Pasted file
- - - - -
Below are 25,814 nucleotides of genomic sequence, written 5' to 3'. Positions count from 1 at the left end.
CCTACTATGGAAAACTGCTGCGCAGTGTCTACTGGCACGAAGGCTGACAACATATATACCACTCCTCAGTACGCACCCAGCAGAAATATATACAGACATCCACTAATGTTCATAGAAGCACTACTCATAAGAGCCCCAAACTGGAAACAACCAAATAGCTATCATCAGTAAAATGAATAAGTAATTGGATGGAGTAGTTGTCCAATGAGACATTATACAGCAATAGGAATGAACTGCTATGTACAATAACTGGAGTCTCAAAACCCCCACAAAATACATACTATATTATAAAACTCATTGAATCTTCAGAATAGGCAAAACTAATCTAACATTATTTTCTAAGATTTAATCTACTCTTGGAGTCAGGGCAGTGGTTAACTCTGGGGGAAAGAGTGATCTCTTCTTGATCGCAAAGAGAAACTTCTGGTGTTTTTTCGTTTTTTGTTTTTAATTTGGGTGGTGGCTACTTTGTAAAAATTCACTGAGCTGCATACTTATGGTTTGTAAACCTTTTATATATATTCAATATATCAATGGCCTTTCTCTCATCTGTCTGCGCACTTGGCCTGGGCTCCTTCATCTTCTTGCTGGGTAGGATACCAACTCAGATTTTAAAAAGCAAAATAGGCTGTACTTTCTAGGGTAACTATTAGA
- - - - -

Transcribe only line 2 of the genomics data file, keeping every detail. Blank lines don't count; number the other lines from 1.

CCTACTATGGAAAACTGCTGCGCAGTGTCTACTGGCACGAAGGCTGACAACATATATACCACTCCTCAGTACGCACCCAGCAGAAATATATACAGACATCCACTAATGTTCATAGAAGCACTACTCATAAGAGCCCCAAACTGGAAACAACCAAATAGCTATCATCAGTAAAATGAATAAGTAATTGGATGGAGTAGTTGTCCAATGAGACATTATACAGCAATAGGAATGAACTGCTATGTACAATAACTGGAGTCTCAAAACCCCCACAAAATACATACTATATTATAAAACTCATTGAATCTTCAGAATAGGCAAAACTAATCTAACATTATTTTCTAAGATTTAATCTACTCTTGGAGTCAGGGCAGTGGTTAACTCTGGGGGAAAGAGTGATCTCTTCTTGATCGCAAAGAGAAACTTCTGGTGTTTTTTCGTTTTTTGTTTTTAATTTGGGTGGTGGCTACTTTGTAAAAATTCACTGAGCTGCATACTTATGGTTTGTAAACCTTTTATATATATTCAATATATCAATGGCCTTTCTCTCATCTGTCTGCGCACTTGGCCTGGGCTCCTTCATCTTCTTGCTGGGTAGGATACCAACTCAGATTTTAAAAAGCAAAATAGGCTGTACTTTCTAGGGTAACTATTAGA